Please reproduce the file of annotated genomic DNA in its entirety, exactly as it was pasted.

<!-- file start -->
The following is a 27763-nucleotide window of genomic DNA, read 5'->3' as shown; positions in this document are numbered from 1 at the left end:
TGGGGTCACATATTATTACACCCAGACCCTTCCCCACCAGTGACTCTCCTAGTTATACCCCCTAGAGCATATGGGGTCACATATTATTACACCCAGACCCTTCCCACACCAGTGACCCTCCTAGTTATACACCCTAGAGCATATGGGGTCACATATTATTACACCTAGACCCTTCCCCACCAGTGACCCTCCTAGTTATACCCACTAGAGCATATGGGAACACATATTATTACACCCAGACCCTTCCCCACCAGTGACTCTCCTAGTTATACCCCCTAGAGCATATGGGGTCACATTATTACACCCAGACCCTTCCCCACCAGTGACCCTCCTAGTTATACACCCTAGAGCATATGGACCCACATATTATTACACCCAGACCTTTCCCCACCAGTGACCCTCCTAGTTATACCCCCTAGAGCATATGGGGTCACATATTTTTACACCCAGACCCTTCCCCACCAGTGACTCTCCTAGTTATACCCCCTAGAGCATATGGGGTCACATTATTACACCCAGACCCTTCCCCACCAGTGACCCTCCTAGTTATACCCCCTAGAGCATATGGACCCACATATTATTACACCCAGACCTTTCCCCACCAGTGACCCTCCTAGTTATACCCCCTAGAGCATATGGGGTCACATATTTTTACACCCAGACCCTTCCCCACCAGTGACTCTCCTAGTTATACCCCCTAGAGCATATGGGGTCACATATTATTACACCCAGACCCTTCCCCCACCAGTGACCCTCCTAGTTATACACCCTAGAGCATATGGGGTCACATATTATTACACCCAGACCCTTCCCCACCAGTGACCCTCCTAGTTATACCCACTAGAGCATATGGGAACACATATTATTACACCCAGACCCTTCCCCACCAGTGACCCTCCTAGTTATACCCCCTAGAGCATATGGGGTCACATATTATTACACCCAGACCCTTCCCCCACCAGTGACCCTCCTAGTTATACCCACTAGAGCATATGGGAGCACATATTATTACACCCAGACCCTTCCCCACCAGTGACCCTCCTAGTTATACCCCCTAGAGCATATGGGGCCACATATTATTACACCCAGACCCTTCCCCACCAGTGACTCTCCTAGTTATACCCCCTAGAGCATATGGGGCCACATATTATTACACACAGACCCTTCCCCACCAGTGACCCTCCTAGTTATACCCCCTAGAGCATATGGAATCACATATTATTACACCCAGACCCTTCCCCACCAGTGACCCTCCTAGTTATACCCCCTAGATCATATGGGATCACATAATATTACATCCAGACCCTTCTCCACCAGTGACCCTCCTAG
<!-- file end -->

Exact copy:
The following is a 27763-nucleotide window of genomic DNA, read 5'->3' as shown; positions in this document are numbered from 1 at the left end:
TGGGGTCACATATTATTACACCCAGACCCTTCCCCACCAGTGACTCTCCTAGTTATACCCCCTAGAGCATATGGGGTCACATATTATTACACCCAGACCCTTCCCACACCAGTGACCCTCCTAGTTATACACCCTAGAGCATATGGGGTCACATATTATTACACCTAGACCCTTCCCCACCAGTGACCCTCCTAGTTATACCCACTAGAGCATATGGGAACACATATTATTACACCCAGACCCTTCCCCACCAGTGACTCTCCTAGTTATACCCCCTAGAGCATATGGGGTCACATTATTACACCCAGACCCTTCCCCACCAGTGACCCTCCTAGTTATACACCCTAGAGCATATGGACCCACATATTATTACACCCAGACCTTTCCCCACCAGTGACCCTCCTAGTTATACCCCCTAGAGCATATGGGGTCACATATTTTTACACCCAGACCCTTCCCCACCAGTGACTCTCCTAGTTATACCCCCTAGAGCATATGGGGTCACATTATTACACCCAGACCCTTCCCCACCAGTGACCCTCCTAGTTATACCCCCTAGAGCATATGGACCCACATATTATTACACCCAGACCTTTCCCCACCAGTGACCCTCCTAGTTATACCCCCTAGAGCATATGGGGTCACATATTTTTACACCCAGACCCTTCCCCACCAGTGACTCTCCTAGTTATACCCCCTAGAGCATATGGGGTCACATATTATTACACCCAGACCCTTCCCCCACCAGTGACCCTCCTAGTTATACACCCTAGAGCATATGGGGTCACATATTATTACACCCAGACCCTTCCCCACCAGTGACCCTCCTAGTTATACCCACTAGAGCATATGGGAACACATATTATTACACCCAGACCCTTCCCCACCAGTGACCCTCCTAGTTATACCCCCTAGAGCATATGGGGTCACATATTATTACACCCAGACCCTTCCCCCACCAGTGACCCTCCTAGTTATACCCACTAGAGCATATGGGAGCACATATTATTACACCCAGACCCTTCCCCACCAGTGACCCTCCTAGTTATACCCCCTAGAGCATATGGGGCCACATATTATTACACCCAGACCCTTCCCCACCAGTGACTCTCCTAGTTATACCCCCTAGAGCATATGGGGCCACATATTATTACACACAGACCCTTCCCCACCAGTGACCCTCCTAGTTATACCCCCTAGAGCATATGGAATCACATATTATTACACCCAGACCCTTCCCCACCAGTGACCCTCCTAGTTATACCCCCTAGATCATATGGGATCACATAATATTACATCCAGACCCTTCTCCACCAGTGACCCTCCTAG